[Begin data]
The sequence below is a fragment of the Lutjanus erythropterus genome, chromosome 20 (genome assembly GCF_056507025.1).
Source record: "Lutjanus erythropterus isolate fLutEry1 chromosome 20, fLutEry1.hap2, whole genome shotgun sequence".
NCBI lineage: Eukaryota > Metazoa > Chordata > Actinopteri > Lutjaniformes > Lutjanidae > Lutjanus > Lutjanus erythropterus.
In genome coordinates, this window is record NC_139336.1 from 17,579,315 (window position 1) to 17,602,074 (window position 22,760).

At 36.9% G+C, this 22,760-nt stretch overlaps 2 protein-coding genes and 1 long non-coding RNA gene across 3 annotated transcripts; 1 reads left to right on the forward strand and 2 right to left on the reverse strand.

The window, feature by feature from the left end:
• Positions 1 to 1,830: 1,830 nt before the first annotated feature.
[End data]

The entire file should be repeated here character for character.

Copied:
The sequence below is a fragment of the Lutjanus erythropterus genome, chromosome 20 (genome assembly GCF_056507025.1).
Source record: "Lutjanus erythropterus isolate fLutEry1 chromosome 20, fLutEry1.hap2, whole genome shotgun sequence".
NCBI lineage: Eukaryota > Metazoa > Chordata > Actinopteri > Lutjaniformes > Lutjanidae > Lutjanus > Lutjanus erythropterus.
In genome coordinates, this window is record NC_139336.1 from 17,579,315 (window position 1) to 17,602,074 (window position 22,760).

At 36.9% G+C, this 22,760-nt stretch overlaps 2 protein-coding genes and 1 long non-coding RNA gene across 3 annotated transcripts; 1 reads left to right on the forward strand and 2 right to left on the reverse strand.

The window, feature by feature from the left end:
• Positions 1 to 1,830: 1,830 nt before the first annotated feature.